Up to 80 aftershocks rattled parts of Northern California after a 6.4 magnitude earthquake hit the area early Tuesday, according to California Governor’s Office of Emergency Services Director Mark Ghilarducci. The largest aftershock was a 4.6 magnitude quake which happened in Rio Dell, which he described as one of the “hardest hit areas.”

Hopefully things will settle down for at least a little while.

We are witnessing a tremendous amount of instability all over the planet, and this is particularly true in high risk zones.

Of course the entire west coast of the United States sits directly along the Ring of Fire, and I have been warning for years that there will eventually be extremely catastrophic seismic events that will permanently alter the geography of the coastline.

Scientists have been issuing similar warnings. In addition to warning about what could happen to northern California, they have also pointed out how vulnerable southern California, Oregon and Washington are

A 2008 scenario said a magnitude 7.8 quake could cause nearly 2,000 deaths and more than $200 billion in economic losses. Big quakes in Los Angeles are particularly devastating because the soil holding up the city will turn into a “bowl of jelly,” according to a post published by catastrophe modeling company Temblor. Another scenario warns that a stretch of coast in Oregon and Washington state is capable of producing an earthquake much more powerful than the ones California is bracing for. Parts of coastline would suddenly drop 6 feet, shattering critical bridges, destroying undersea communication cables and producing a tsunami. Thousands are expected to die, but local leaders are considering projects that could give coastal residents a better chance at survival.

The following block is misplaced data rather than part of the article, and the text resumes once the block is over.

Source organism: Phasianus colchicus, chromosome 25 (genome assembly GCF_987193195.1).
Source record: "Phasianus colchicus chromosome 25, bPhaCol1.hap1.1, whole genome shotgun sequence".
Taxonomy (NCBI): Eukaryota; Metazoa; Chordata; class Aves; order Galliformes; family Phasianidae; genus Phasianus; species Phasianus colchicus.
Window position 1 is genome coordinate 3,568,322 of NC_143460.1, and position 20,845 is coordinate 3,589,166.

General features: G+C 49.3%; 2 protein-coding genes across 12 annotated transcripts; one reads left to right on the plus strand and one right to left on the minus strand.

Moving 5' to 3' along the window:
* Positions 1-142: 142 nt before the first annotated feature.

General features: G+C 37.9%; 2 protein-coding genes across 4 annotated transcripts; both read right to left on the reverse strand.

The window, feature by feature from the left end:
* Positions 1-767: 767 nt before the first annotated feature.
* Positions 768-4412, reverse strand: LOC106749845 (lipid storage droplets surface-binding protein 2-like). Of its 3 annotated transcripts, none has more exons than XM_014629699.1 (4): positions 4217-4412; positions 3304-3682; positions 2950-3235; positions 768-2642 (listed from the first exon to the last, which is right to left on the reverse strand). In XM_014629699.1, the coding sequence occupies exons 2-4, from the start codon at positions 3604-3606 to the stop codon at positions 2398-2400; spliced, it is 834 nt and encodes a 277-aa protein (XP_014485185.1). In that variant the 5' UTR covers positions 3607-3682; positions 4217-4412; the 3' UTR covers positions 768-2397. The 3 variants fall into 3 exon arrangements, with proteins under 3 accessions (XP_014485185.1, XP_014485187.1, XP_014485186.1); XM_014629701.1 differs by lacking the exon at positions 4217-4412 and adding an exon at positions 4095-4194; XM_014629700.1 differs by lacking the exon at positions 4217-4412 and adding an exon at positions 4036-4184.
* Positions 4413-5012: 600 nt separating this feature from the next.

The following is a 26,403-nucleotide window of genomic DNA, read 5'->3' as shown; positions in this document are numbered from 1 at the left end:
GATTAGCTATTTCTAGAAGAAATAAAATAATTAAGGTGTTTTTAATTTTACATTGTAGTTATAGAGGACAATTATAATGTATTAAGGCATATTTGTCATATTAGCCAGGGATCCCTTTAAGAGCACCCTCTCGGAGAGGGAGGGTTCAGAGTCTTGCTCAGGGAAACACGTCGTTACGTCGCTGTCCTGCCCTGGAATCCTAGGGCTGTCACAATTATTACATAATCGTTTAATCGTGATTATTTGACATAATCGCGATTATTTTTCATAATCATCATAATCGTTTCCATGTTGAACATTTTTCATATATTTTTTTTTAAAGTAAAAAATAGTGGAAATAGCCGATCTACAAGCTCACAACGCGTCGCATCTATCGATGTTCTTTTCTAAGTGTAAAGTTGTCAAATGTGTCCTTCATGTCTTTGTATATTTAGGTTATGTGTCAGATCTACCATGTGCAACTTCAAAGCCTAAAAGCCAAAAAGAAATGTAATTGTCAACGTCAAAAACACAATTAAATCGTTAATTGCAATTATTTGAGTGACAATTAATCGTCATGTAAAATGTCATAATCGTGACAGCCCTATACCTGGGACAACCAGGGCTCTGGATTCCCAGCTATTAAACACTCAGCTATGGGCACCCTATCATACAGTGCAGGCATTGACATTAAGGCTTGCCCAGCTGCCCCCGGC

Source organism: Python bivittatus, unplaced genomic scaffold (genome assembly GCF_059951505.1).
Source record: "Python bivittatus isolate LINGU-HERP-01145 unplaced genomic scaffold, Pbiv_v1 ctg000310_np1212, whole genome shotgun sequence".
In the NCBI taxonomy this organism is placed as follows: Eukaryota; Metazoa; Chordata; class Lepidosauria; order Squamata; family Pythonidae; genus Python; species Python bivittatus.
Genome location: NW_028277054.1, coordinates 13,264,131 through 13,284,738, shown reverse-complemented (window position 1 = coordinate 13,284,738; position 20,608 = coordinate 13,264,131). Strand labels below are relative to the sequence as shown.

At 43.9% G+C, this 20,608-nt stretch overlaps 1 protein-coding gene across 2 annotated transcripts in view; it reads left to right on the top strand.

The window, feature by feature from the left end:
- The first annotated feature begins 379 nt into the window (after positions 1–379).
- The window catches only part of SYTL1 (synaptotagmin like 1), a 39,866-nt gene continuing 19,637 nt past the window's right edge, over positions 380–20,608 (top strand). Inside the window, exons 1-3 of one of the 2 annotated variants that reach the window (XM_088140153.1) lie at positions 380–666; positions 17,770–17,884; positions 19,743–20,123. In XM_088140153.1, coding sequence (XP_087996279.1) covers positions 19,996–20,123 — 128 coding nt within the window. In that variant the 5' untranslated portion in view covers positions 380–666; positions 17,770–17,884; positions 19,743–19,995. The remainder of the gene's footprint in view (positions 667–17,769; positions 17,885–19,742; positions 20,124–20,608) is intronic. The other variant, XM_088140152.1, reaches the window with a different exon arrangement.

But most people that live along the west coast are not interested in such warnings.

Thankfully, the U.S. Geological Survey has now developed a system that gives people advance notice when an earthquake is coming. In fact, it worked as designed during this latest event

Some Bay Area residents were promptly woken up by a ShakeAlert app notification 10 seconds before a 6.4-magnitude earthquake in Humboldt County early Tuesday morning. At 2:34 a.m., emergency officials released an alert via the ShakeAlert system operated by the U.S. Geological Survey telling people to drop, cover and hold on for an earthquake that occurred about 8 miles offshore of Ferndale, a town more than 250 miles north of San Francisco. The alert was sent to some 3 million people in Northern California, and the system successfully operated as emergency service crews hoped, said Mark Ghilarducci, director of the California Governor’s Office of Emergency Services.

A 10 second warning may allow you to drop and cover, but if a giant tsunami is racing toward the coastline a 10 second warning won’t do you much good at all.

The experts assure us that it is just a matter of time before a massive seismic event kills vast numbers of people along the west coast.

But for the moment, ignorance is bliss, and most people that live in the region will continue to pretend that everything is just fine.